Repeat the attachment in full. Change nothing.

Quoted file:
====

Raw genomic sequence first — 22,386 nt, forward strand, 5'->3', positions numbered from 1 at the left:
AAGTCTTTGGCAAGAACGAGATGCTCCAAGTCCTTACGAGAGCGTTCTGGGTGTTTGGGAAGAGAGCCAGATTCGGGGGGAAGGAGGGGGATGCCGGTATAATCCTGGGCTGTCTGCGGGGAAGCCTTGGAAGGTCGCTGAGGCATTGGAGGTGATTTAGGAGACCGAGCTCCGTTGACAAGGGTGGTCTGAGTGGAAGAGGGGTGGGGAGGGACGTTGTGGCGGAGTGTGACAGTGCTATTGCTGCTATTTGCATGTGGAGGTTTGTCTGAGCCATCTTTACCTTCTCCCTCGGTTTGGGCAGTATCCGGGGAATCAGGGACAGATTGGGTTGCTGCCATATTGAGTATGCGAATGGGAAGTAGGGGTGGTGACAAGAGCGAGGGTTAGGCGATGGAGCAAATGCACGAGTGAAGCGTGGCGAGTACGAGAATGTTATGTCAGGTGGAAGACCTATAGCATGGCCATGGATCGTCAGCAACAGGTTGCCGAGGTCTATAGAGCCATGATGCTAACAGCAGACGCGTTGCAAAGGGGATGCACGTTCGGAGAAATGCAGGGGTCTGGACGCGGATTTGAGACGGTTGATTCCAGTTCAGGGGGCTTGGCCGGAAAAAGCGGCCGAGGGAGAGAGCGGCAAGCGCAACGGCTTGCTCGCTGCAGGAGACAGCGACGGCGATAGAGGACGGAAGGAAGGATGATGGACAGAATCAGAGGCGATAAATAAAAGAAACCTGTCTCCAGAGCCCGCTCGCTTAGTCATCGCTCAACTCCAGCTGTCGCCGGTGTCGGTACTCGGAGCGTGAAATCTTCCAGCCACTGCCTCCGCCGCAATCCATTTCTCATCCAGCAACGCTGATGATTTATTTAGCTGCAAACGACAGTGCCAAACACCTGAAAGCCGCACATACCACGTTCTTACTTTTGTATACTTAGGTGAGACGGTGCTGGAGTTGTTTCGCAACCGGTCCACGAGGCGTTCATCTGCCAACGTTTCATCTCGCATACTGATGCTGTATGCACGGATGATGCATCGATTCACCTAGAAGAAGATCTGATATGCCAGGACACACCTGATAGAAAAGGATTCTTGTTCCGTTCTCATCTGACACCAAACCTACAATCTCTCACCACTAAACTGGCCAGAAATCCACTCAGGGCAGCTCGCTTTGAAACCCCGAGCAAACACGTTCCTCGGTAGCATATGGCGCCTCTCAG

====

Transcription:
Raw genomic sequence first — 22,386 nt, forward strand, 5'->3', positions numbered from 1 at the left:
AAGTCTTTGGCAAGAACGAGATGCTCCAAGTCCTTACGAGAGCGTTCTGGGTGTTTGGGAAGAGAGCCAGATTCGGGGGGAAGGAGGGGGATGCCGGTATAATCCTGGGCTGTCTGCGGGGAAGCCTTGGAAGGTCGCTGAGGCATTGGAGGTGATTTAGGAGACCGAGCTCCGTTGACAAGGGTGGTCTGAGTGGAAGAGGGGTGGGGAGGGACGTTGTGGCGGAGTGTGACAGTGCTATTGCTGCTATTTGCATGTGGAGGTTTGTCTGAGCCATCTTTACCTTCTCCCTCGGTTTGGGCAGTATCCGGGGAATCAGGGACAGATTGGGTTGCTGCCATATTGAGTATGCGAATGGGAAGTAGGGGTGGTGACAAGAGCGAGGGTTAGGCGATGGAGCAAATGCACGAGTGAAGCGTGGCGAGTACGAGAATGTTATGTCAGGTGGAAGACCTATAGCATGGCCATGGATCGTCAGCAACAGGTTGCCGAGGTCTATAGAGCCATGATGCTAACAGCAGACGCGTTGCAAAGGGGATGCACGTTCGGAGAAATGCAGGGGTCTGGACGCGGATTTGAGACGGTTGATTCCAGTTCAGGGGGCTTGGCCGGAAAAAGCGGCCGAGGGAGAGAGCGGCAAGCGCAACGGCTTGCTCGCTGCAGGAGACAGCGACGGCGATAGAGGACGGAAGGAAGGATGATGGACAGAATCAGAGGCGATAAATAAAAGAAACCTGTCTCCAGAGCCCGCTCGCTTAGTCATCGCTCAACTCCAGCTGTCGCCGGTGTCGGTACTCGGAGCGTGAAATCTTCCAGCCACTGCCTCCGCCGCAATCCATTTCTCATCCAGCAACGCTGATGATTTATTTAGCTGCAAACGACAGTGCCAAACACCTGAAAGCCGCACATACCACGTTCTTACTTTTGTATACTTAGGTGAGACGGTGCTGGAGTTGTTTCGCAACCGGTCCACGAGGCGTTCATCTGCCAACGTTTCATCTCGCATACTGATGCTGTATGCACGGATGATGCATCGATTCACCTAGAAGAAGATCTGATATGCCAGGACACACCTGATAGAAAAGGATTCTTGTTCCGTTCTCATCTGACACCAAACCTACAATCTCTCACCACTAAACTGGCCAGAAATCCACTCAGGGCAGCTCGCTTTGAAACCCCGAGCAAACACGTTCCTCGGTAGCATATGGCGCCTCTCAG